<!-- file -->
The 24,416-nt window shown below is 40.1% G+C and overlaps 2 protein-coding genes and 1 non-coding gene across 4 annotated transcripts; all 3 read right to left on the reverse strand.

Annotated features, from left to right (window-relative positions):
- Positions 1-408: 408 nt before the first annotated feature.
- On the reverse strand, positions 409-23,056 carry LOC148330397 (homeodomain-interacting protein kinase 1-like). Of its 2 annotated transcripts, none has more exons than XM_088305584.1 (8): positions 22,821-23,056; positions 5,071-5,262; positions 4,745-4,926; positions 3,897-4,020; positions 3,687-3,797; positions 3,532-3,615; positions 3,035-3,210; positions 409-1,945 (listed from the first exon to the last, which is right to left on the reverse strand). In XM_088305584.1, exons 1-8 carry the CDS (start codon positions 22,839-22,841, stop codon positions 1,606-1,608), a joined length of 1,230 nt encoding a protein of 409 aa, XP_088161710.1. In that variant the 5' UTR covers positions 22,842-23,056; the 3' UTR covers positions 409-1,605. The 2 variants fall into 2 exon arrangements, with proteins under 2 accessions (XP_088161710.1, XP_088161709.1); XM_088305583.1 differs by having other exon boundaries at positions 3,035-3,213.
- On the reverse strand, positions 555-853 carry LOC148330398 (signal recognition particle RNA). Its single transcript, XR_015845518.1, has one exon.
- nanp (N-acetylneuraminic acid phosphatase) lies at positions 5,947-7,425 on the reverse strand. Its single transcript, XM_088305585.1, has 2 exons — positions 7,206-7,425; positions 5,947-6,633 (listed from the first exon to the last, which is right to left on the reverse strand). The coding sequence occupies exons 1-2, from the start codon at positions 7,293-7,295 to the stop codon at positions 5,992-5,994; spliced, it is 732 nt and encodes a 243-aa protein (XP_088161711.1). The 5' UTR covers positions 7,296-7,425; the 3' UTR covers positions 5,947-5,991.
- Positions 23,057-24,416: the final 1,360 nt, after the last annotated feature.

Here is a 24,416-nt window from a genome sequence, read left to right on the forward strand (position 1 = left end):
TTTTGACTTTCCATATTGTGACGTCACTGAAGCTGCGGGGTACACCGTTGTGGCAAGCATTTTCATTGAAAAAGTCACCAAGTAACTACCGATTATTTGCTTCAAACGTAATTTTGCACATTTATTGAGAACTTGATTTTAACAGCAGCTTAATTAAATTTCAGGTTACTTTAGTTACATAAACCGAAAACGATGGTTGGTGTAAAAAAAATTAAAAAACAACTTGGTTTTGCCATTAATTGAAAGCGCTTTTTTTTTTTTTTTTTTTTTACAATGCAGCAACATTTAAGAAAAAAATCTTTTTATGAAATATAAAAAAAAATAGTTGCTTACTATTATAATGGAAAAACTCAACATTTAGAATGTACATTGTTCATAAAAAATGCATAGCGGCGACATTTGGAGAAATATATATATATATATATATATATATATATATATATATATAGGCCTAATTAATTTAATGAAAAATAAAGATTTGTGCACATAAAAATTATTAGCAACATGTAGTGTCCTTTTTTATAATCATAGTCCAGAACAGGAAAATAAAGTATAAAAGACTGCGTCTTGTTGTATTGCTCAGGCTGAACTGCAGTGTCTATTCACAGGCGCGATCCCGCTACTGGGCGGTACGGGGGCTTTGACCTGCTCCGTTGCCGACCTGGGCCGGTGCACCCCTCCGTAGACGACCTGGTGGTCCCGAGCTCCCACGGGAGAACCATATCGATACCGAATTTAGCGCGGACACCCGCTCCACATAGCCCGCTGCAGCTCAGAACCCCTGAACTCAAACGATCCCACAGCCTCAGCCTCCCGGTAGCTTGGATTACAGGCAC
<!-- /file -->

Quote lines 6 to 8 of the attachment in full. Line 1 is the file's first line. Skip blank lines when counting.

- nanp (N-acetylneuraminic acid phosphatase) lies at positions 5,947-7,425 on the reverse strand. Its single transcript, XM_088305585.1, has 2 exons — positions 7,206-7,425; positions 5,947-6,633 (listed from the first exon to the last, which is right to left on the reverse strand). The coding sequence occupies exons 1-2, from the start codon at positions 7,293-7,295 to the stop codon at positions 5,992-5,994; spliced, it is 732 nt and encodes a 243-aa protein (XP_088161711.1). The 5' UTR covers positions 7,296-7,425; the 3' UTR covers positions 5,947-5,991.
- Positions 23,057-24,416: the final 1,360 nt, after the last annotated feature.

Here is a 24,416-nt window from a genome sequence, read left to right on the forward strand (position 1 = left end):